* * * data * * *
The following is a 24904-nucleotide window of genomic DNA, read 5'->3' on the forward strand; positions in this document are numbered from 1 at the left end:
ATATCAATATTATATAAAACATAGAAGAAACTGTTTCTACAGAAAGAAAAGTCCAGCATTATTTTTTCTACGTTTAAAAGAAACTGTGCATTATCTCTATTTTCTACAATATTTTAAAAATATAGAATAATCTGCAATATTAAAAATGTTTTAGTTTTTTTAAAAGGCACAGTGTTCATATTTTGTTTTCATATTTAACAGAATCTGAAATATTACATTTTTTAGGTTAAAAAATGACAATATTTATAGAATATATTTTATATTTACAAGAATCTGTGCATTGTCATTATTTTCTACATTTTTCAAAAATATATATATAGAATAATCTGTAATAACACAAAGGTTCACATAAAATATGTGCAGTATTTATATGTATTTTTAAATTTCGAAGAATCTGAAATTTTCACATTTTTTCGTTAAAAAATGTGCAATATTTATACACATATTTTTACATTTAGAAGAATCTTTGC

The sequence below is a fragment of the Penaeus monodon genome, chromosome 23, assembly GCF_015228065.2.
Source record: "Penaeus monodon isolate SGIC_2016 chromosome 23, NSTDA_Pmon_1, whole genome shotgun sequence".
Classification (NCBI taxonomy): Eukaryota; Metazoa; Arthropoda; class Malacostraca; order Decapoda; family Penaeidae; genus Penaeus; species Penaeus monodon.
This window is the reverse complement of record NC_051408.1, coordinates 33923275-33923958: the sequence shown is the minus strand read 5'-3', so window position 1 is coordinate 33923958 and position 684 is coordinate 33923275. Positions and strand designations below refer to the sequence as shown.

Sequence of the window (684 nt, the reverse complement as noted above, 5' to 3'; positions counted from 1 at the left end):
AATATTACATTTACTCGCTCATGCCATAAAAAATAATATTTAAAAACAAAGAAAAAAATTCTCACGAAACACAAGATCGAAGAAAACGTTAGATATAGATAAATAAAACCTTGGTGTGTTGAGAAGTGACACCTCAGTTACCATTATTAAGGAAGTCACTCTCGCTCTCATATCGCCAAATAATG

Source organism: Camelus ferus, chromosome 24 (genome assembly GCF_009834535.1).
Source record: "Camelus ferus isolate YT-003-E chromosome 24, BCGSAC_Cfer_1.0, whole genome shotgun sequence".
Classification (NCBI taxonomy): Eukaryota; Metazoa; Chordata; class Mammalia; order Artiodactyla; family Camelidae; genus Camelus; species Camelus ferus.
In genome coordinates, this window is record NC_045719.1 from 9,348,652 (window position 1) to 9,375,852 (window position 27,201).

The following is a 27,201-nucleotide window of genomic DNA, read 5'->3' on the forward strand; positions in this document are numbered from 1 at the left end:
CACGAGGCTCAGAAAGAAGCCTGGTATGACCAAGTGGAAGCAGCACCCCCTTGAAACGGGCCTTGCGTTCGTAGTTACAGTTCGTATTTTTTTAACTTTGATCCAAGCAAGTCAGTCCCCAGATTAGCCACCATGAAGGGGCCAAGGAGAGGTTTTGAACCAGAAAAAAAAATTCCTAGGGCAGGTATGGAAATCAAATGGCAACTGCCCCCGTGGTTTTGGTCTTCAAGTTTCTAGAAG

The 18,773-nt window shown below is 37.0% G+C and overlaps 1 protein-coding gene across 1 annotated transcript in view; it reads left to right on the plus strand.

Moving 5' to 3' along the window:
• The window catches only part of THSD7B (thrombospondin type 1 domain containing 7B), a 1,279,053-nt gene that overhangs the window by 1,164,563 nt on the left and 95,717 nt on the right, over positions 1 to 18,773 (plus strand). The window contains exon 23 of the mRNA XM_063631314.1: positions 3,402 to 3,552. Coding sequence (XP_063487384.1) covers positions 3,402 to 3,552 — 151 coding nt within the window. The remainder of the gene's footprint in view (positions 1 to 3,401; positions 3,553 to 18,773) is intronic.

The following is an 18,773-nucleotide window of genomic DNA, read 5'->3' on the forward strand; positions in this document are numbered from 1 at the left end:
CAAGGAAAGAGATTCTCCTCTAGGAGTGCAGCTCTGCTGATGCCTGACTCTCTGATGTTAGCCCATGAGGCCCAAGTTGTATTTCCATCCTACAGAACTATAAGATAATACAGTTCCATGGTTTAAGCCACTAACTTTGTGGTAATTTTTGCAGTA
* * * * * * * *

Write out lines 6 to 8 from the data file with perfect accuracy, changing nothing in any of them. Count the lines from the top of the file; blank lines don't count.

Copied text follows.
This window is the reverse complement of record NC_051408.1, coordinates 33923275-33923958: the sequence shown is the minus strand read 5'-3', so window position 1 is coordinate 33923958 and position 684 is coordinate 33923275. Positions and strand designations below refer to the sequence as shown.

Sequence of the window (684 nt, the reverse complement as noted above, 5' to 3'; positions counted from 1 at the left end):
AATATTACATTTACTCGCTCATGCCATAAAAAATAATATTTAAAAACAAAGAAAAAAATTCTCACGAAACACAAGATCGAAGAAAACGTTAGATATAGATAAATAAAACCTTGGTGTGTTGAGAAGTGACACCTCAGTTACCATTATTAAGGAAGTCACTCTCGCTCTCATATCGCCAAATAATG